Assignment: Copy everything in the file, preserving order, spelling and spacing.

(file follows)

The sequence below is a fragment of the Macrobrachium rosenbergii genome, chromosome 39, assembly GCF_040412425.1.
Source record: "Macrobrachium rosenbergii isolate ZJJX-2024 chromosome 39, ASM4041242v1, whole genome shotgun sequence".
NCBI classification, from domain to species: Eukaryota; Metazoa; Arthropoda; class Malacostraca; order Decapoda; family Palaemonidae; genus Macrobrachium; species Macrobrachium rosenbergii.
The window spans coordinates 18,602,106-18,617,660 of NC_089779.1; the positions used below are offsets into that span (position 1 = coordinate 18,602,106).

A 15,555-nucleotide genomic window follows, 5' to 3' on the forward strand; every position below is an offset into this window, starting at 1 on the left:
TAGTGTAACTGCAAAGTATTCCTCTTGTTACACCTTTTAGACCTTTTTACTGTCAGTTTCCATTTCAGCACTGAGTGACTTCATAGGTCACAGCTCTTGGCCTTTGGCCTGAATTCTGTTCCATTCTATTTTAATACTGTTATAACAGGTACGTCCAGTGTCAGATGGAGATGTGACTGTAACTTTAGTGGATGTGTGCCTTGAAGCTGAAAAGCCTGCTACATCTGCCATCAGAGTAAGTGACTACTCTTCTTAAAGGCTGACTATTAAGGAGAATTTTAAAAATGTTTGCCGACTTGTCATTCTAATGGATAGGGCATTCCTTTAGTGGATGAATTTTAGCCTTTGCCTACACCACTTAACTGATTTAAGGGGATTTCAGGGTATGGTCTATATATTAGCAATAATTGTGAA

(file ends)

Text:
The sequence below is a fragment of the Macrobrachium rosenbergii genome, chromosome 39, assembly GCF_040412425.1.
Source record: "Macrobrachium rosenbergii isolate ZJJX-2024 chromosome 39, ASM4041242v1, whole genome shotgun sequence".
NCBI classification, from domain to species: Eukaryota; Metazoa; Arthropoda; class Malacostraca; order Decapoda; family Palaemonidae; genus Macrobrachium; species Macrobrachium rosenbergii.
The window spans coordinates 18,602,106-18,617,660 of NC_089779.1; the positions used below are offsets into that span (position 1 = coordinate 18,602,106).

A 15,555-nucleotide genomic window follows, 5' to 3' on the forward strand; every position below is an offset into this window, starting at 1 on the left:
TAGTGTAACTGCAAAGTATTCCTCTTGTTACACCTTTTAGACCTTTTTACTGTCAGTTTCCATTTCAGCACTGAGTGACTTCATAGGTCACAGCTCTTGGCCTTTGGCCTGAATTCTGTTCCATTCTATTTTAATACTGTTATAACAGGTACGTCCAGTGTCAGATGGAGATGTGACTGTAACTTTAGTGGATGTGTGCCTTGAAGCTGAAAAGCCTGCTACATCTGCCATCAGAGTAAGTGACTACTCTTCTTAAAGGCTGACTATTAAGGAGAATTTTAAAAATGTTTGCCGACTTGTCATTCTAATGGATAGGGCATTCCTTTAGTGGATGAATTTTAGCCTTTGCCTACACCACTTAACTGATTTAAGGGGATTTCAGGGTATGGTCTATATATTAGCAATAATTGTGAA